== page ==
Sydney | Heavily armed police officers ended a hostage siege in Sydney early Tuesday, storming a downtown cafe where an armed man had held employees and customers for more than 17 hours.
The captor and two hostages died during the confrontation and four other people were wounded. Iranian-born ISIS sympathiser Man Haron Monis began to doze off in the early hours of today when the hostages decided to escape together and on realising this he opened fire, according to a media report.
Two hostages who have been killed in the 17-hour-long hostage drama were identified as the manager of the Lindt Chocolate cafe and a lawyer. The 38-year-old lawyer, Katrina Dawson, was a mother of three young children who became the victim of the siege. She was a barrister at Selbourne Chambers and wasmarried to Paul Smith, a partner at Mallesons.
Lindt Chocolate cafe’s 34-year-old manager, Tori Johnson, was also killed in the siege operations yesterday. He had worked at the cafe since October 2012 and at a string of other restaurants and hospitality companies around Sydney.
Live television images of the scene showed intense flashes of gunfire and loud concussions from stun grenades as police officers raced into the building at about 2:10 a.m. local time with weapons drawn, followed later by medics with stretchers.
Andrew Scipione, the New South Wales police commissioner, said the police moved quickly to enter the cafe after gunshots were heard inside. “They made the call because they believed that at that time, that if they didn’t enter, there would have been many more lives lost,” he said. Before the gunshots were heard, he said, the police believed that no one in the cafe had been injured.
Just before the police entered the building, at least six hostages were seen running from the cafe. The police said later that there had been 17 hostages in all.
The police identified the hostage taker as “a 50-year-old man” but did not give his name. Earlier, the police confirmed reports that the hostage-taker was Man Haron Monis, an Iranian-born man around 50 with a criminal record who called himself Sheikh Haron.
Mr. Monis’s former lawyer, Manny Conditsis, told the Australian Broadcasting Corporation in a televised interview before the siege ended that he believed Mr. Monis was acting alone.
The armed man took control of the Lindt Chocolate Cafe on Martin Place in central Sydney around 9:45 a.m. Monday, trapping employees and customers inside. He had a black flag with white Arabic script, similar to those used by Islamic militants on other continents, which was later displayed in a cafe window.
During the day Monday, five people fled the cafe, including two employees, but it was not clear whether the assailant had allowed them to leave or they had escaped..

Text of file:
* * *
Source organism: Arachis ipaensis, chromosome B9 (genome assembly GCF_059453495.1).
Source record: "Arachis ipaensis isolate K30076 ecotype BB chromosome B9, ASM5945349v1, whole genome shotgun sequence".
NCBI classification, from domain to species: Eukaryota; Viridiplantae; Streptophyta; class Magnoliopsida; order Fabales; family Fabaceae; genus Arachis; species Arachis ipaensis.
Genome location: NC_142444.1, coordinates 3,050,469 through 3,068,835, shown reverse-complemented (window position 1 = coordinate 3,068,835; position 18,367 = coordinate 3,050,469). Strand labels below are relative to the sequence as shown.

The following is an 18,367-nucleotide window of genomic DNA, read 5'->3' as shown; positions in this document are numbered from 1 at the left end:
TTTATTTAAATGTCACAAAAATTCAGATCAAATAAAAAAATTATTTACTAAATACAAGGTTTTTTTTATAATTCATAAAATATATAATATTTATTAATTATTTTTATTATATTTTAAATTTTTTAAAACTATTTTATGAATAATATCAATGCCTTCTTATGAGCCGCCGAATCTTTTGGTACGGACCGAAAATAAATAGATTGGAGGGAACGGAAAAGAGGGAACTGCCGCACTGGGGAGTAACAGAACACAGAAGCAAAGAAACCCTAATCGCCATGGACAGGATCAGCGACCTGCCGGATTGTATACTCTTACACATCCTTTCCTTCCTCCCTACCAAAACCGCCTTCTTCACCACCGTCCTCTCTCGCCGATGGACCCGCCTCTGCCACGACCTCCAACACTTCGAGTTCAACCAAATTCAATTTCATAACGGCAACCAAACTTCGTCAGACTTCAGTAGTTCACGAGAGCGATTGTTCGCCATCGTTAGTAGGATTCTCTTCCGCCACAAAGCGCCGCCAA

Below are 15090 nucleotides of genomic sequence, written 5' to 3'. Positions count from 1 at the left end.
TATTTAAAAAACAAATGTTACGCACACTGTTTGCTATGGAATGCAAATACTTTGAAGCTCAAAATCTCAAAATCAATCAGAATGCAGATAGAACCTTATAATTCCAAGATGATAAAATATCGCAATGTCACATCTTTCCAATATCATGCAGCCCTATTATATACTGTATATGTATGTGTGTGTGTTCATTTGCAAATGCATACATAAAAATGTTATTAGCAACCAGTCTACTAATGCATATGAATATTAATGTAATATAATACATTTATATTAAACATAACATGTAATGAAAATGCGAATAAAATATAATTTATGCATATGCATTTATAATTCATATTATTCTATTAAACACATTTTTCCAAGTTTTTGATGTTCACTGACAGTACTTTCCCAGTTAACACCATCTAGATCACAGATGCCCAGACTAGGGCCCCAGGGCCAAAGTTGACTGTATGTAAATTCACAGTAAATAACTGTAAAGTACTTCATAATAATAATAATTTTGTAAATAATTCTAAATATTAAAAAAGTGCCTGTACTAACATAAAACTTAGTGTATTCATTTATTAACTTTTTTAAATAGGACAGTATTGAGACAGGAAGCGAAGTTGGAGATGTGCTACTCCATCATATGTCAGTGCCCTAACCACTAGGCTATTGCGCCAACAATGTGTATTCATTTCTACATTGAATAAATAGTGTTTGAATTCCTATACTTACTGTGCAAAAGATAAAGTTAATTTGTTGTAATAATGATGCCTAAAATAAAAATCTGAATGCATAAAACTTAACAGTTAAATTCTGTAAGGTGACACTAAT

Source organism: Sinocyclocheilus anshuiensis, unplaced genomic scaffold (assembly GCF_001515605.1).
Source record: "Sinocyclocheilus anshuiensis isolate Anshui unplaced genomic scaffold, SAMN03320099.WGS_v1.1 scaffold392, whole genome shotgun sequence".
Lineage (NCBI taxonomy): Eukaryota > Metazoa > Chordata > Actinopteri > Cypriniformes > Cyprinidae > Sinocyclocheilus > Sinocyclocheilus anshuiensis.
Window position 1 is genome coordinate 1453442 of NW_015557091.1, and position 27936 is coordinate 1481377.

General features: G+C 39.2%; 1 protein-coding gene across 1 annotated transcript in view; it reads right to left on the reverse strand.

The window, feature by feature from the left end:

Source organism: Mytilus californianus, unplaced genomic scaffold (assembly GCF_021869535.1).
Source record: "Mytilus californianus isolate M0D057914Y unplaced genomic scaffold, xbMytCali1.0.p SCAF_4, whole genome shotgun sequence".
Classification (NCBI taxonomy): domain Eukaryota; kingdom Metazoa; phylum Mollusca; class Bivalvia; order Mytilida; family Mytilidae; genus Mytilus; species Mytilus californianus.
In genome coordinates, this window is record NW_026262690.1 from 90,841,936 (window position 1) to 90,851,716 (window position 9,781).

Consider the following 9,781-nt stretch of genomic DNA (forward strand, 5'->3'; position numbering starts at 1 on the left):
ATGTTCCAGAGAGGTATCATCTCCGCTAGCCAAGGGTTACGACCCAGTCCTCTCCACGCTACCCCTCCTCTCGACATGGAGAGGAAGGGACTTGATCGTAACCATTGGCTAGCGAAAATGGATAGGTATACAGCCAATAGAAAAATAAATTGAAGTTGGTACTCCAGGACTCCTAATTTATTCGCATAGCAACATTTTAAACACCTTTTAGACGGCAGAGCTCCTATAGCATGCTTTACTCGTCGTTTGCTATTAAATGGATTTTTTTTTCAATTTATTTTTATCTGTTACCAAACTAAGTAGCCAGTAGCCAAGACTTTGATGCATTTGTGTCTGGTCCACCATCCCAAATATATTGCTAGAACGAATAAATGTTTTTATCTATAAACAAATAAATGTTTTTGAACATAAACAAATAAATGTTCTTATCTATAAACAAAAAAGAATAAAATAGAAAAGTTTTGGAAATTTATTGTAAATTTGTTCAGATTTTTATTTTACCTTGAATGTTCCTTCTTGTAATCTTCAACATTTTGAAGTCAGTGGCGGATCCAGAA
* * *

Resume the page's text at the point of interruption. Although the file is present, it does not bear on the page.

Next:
Mr. Monis was known to the police. According to The Sydney Morning Herald, he was free on bail in two separate criminal cases. He was charged in November 2013 with being an accessory before and after the fact in the murder of his ex-wife, Noleen Hayson Pal, and in April 2014, he was charged with the indecent and sexual assault of a woman in western Sydney in 2002. Forty more counts of indecent or sexual assault relating to six other women were later added in that case.
Mr. Monis pleaded guilty in 2013 to 12 charges related to the sending of poison-pen letters to the families of Australian servicemen who were killed overseas, local media reports said. He was reportedly sentenced to probation and community service.
The police have said that Mr. Monis presented himself as a spiritual healer and conducted business for a time on Station Street in Wentworthville, a western suburb of Sydney.
A website apparently associated with Mr. Monis included condemnation of the United States and Australia for their military actions against Islamic militants in Iraq and Afghanistan. News reports said the site also contained a posting saying Mr. Monis had recently converted from Shia to Sunni Islam, and SITE, an organization that monitors Islamic extremist groups, said he posted a pledge of allegiance to the “Caliph of the Muslims.” The posting appeared to refer to Abu Bakr al-Baghdadi and the Islamic State militant group, SITE said, though the posting did not mention them by name.
Mr. Monis apparently emigrated to Australia from Iran around 1996, and was previously known as Manteghi Boroujerdi or Mohammad Hassan Manteghi. The Australian Broadcasting Corporation said he was granted political asylum. In a broadcast interview in 2001, he claimed to have worked for the Iranian intelligence ministry and to have fled the country in fear for his life, leaving behind a wife and family.
In September, a spokesman for the Islamic State, Abu Muhammad al-Adnani, issued a statement calling on Muslims in Australia to carry out attacks of their own. Facing an increase in threats to the country, Tony Abbott, the Australian prime minister, raised the country’s alert level that month and tightened restrictions on news reporting concerning national security matters.
In a show of solidarity, thousands of Australians offered in social media messages to accompany people who dress in traditional Muslim clothing and are concerned about a backlash from the siege. The hashtag #IllRideWithYou was used more than 250,000 times on Twitter.
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